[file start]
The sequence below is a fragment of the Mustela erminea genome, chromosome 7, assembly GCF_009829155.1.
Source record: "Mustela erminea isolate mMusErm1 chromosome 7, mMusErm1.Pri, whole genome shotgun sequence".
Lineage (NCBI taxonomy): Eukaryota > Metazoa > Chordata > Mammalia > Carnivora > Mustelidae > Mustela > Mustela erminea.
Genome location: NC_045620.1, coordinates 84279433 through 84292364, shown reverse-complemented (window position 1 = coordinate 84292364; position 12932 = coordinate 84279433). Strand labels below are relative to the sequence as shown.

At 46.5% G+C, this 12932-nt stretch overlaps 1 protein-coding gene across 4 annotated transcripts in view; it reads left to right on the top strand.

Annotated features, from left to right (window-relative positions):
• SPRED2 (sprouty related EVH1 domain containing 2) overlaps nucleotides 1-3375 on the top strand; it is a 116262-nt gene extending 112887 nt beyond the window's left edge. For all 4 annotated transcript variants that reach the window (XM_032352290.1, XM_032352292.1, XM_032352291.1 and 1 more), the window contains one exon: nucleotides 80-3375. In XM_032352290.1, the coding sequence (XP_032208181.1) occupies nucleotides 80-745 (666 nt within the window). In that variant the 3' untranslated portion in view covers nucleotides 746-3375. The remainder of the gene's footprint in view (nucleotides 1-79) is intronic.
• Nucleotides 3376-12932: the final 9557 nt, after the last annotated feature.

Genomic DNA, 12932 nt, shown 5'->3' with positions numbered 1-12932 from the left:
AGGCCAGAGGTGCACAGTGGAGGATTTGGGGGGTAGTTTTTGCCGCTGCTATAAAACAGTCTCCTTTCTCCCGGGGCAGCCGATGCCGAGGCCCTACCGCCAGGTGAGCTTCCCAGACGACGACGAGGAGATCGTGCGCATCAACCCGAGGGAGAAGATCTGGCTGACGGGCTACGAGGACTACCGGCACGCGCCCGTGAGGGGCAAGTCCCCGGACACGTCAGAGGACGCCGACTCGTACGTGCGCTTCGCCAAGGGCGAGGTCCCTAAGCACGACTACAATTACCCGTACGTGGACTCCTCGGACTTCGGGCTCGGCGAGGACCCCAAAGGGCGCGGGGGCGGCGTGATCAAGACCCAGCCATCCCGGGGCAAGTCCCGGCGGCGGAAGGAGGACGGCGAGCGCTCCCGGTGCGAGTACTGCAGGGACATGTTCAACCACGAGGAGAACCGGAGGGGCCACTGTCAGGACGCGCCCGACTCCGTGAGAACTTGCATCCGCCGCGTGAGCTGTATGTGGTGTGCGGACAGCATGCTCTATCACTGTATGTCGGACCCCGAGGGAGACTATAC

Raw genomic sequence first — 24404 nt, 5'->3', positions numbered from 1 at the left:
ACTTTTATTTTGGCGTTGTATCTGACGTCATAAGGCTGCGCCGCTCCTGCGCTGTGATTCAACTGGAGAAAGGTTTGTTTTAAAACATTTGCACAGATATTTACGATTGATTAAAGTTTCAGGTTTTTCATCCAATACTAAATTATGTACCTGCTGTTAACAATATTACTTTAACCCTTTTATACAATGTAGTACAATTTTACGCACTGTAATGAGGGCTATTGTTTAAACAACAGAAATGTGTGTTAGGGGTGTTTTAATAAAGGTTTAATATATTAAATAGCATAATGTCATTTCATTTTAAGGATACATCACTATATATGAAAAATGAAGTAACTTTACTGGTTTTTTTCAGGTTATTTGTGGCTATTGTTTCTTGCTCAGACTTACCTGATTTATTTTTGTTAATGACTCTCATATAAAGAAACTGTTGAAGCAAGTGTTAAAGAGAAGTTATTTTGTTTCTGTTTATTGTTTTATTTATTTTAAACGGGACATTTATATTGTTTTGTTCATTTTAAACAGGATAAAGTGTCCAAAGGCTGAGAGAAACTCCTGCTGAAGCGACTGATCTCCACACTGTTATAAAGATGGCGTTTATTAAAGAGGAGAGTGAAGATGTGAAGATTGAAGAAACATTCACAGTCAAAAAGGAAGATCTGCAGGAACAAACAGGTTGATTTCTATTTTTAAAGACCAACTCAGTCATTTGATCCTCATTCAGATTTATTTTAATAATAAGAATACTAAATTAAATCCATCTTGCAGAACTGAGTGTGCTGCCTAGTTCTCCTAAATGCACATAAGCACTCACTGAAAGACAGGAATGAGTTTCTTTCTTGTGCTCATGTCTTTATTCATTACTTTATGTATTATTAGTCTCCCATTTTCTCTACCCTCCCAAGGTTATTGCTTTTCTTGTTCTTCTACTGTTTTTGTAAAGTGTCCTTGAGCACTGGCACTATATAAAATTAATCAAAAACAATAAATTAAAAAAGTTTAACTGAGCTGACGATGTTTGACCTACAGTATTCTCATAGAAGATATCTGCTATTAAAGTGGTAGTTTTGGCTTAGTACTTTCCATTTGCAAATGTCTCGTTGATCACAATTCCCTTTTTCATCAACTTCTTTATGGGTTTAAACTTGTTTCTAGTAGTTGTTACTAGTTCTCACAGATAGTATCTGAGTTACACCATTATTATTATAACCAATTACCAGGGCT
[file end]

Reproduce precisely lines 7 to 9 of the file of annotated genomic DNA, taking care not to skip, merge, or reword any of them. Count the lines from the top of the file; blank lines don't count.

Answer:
• SPRED2 (sprouty related EVH1 domain containing 2) overlaps nucleotides 1-3375 on the top strand; it is a 116262-nt gene extending 112887 nt beyond the window's left edge. For all 4 annotated transcript variants that reach the window (XM_032352290.1, XM_032352292.1, XM_032352291.1 and 1 more), the window contains one exon: nucleotides 80-3375. In XM_032352290.1, the coding sequence (XP_032208181.1) occupies nucleotides 80-745 (666 nt within the window). In that variant the 3' untranslated portion in view covers nucleotides 746-3375. The remainder of the gene's footprint in view (nucleotides 1-79) is intronic.
• Nucleotides 3376-12932: the final 9557 nt, after the last annotated feature.

Genomic DNA, 12932 nt, shown 5'->3' with positions numbered 1-12932 from the left: